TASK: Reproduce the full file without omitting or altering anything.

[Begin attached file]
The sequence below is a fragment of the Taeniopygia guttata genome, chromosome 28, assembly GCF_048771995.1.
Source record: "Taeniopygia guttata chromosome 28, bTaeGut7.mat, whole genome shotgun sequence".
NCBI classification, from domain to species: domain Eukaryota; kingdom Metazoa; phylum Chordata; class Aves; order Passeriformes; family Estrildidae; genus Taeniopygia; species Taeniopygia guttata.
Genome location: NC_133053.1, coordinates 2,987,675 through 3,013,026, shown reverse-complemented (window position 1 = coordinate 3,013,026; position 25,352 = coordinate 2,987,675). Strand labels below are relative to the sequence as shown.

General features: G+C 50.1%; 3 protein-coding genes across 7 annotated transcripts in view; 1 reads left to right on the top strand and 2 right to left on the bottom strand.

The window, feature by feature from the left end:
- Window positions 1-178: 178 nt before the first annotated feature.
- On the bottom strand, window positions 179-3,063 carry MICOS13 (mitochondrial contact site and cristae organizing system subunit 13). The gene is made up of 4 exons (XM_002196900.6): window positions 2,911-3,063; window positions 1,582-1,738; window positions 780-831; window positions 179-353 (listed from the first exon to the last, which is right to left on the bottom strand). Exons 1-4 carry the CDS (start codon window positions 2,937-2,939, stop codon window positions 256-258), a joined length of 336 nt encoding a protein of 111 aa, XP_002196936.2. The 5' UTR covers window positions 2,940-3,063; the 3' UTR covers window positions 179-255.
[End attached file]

The sequence below is a fragment of the Taeniopygia guttata genome, chromosome 28, assembly GCF_048771995.1.
Source record: "Taeniopygia guttata chromosome 28, bTaeGut7.mat, whole genome shotgun sequence".
NCBI classification, from domain to species: domain Eukaryota; kingdom Metazoa; phylum Chordata; class Aves; order Passeriformes; family Estrildidae; genus Taeniopygia; species Taeniopygia guttata.
Genome location: NC_133053.1, coordinates 2,987,675 through 3,013,026, shown reverse-complemented (window position 1 = coordinate 3,013,026; position 25,352 = coordinate 2,987,675). Strand labels below are relative to the sequence as shown.

General features: G+C 50.1%; 3 protein-coding genes across 7 annotated transcripts in view; 1 reads left to right on the top strand and 2 right to left on the bottom strand.

The window, feature by feature from the left end:
- Window positions 1-178: 178 nt before the first annotated feature.
- On the bottom strand, window positions 179-3,063 carry MICOS13 (mitochondrial contact site and cristae organizing system subunit 13). The gene is made up of 4 exons (XM_002196900.6): window positions 2,911-3,063; window positions 1,582-1,738; window positions 780-831; window positions 179-353 (listed from the first exon to the last, which is right to left on the bottom strand). Exons 1-4 carry the CDS (start codon window positions 2,937-2,939, stop codon window positions 256-258), a joined length of 336 nt encoding a protein of 111 aa, XP_002196936.2. The 5' UTR covers window positions 2,940-3,063; the 3' UTR covers window positions 179-255.